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Put simply, 2020 was a bizarre year. Aside from Covid-19, myriad events took place. Some were tragic, others just peculiar. It’s safe to assume that the majority of the world are happy to see 2020 in their rear-view mirror. One thing the most awful year in recent history did give us, however, was time to ponder. Time to think about our lives and reflect. Many lived a fast-paced, high speed lifestyle. Work was a goddess that required relentless worship. We sat at the alter of productivity, hoping our dedication would manifest in the form of more money, a posher car or a bigger house. But Covid put a stop to that and forced us to slow down and reassess. Forced to stay in our homes, spend time with our family and adapt. Below, Gareth Cliff says farewell to the 12-month calamity and leaves us with a number of top tips to make 2021 a far better year than the one we’ve left behind. This article was first published on cliffcentral.com. – Jarryd Neves
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Farewell to a very weird year
By Gareth Cliff*
2020 will soon be behind us, and with the possible exceptions of Elon Musk and Jeff Bezos, nobody will be sad to see the back of it. But if, like me, you absolutely cannot spend another minute talking about vaccines, masks or curfews, then what I’m about to tell you will (hopefully) feel like something fresh.
First of all, I need to make a disclaimer. I’m a very lucky guy and I’m grateful for that – I have a family who loves me, I live in a nice house and my business survived Covid. I work with great people, enjoy the work we do and I’m in good physical health. This is not the case for a great many people, and while I can only write from my point of view, I am fully cognisant that to someone dealing with day-to-day survival, I might sound out of touch. Nevertheless, some of this may still be useful:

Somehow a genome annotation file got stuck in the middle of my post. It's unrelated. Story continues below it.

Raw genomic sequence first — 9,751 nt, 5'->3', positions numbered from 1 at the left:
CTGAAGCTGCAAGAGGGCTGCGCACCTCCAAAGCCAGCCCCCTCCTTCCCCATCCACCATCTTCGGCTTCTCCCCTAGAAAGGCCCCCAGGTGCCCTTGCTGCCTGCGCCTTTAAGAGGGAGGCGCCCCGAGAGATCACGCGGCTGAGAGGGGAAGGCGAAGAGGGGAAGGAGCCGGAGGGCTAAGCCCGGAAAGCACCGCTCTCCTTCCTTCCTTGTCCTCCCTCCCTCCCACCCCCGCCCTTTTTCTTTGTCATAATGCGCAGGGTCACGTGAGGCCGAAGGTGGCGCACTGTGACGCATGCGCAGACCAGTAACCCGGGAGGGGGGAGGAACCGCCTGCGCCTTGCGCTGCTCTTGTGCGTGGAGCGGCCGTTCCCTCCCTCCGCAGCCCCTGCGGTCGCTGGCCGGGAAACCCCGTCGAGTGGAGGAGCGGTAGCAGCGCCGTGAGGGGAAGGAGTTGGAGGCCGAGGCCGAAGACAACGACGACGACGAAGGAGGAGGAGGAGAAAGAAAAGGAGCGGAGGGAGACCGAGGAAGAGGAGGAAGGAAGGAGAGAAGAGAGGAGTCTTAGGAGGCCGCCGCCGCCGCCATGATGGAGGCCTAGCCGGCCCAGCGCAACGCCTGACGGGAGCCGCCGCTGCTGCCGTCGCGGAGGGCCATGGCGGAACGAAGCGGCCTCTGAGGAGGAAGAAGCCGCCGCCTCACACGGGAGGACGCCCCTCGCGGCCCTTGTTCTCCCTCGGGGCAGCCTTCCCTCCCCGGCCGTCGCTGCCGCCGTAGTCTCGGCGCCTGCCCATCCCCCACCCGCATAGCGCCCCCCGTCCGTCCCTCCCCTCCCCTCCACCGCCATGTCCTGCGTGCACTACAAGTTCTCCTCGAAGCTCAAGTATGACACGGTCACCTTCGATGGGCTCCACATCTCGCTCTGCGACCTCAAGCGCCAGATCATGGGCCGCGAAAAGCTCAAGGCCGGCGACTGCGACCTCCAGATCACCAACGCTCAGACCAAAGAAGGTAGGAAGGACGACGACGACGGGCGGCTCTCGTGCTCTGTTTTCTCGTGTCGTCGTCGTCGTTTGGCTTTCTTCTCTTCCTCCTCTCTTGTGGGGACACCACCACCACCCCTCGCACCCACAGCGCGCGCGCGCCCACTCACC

Marcus Aurelius, the great philosopher-king of Ancient Rome said this, 1,800 years ago: “An infected mind is a far more dangerous pestilence than any plague – one only threatens your life, the other destroys your character.”
You can’t control a virus. Anthony Fauci can’t control a virus. You can’t control the politics of your country. You can’t make governments always do the right thing and you can’t rely on the media or science anymore, because they’ve been so heavily politicised. So what can you do?
1. You can get yourself into better physical shape
Being healthy and having a strong immune system will make you much less likely to have to worry about Covid, even if you get it. You also won’t have to run around terrified of every person who has a frog in their throats. Going forward, aim to get your body into great shape – or at least better shape. There’s no-one to blame now, nowhere to hide. If you’re fat and preventably unhealthy at the end of 2021, that’s on you.
2. Eliminate drama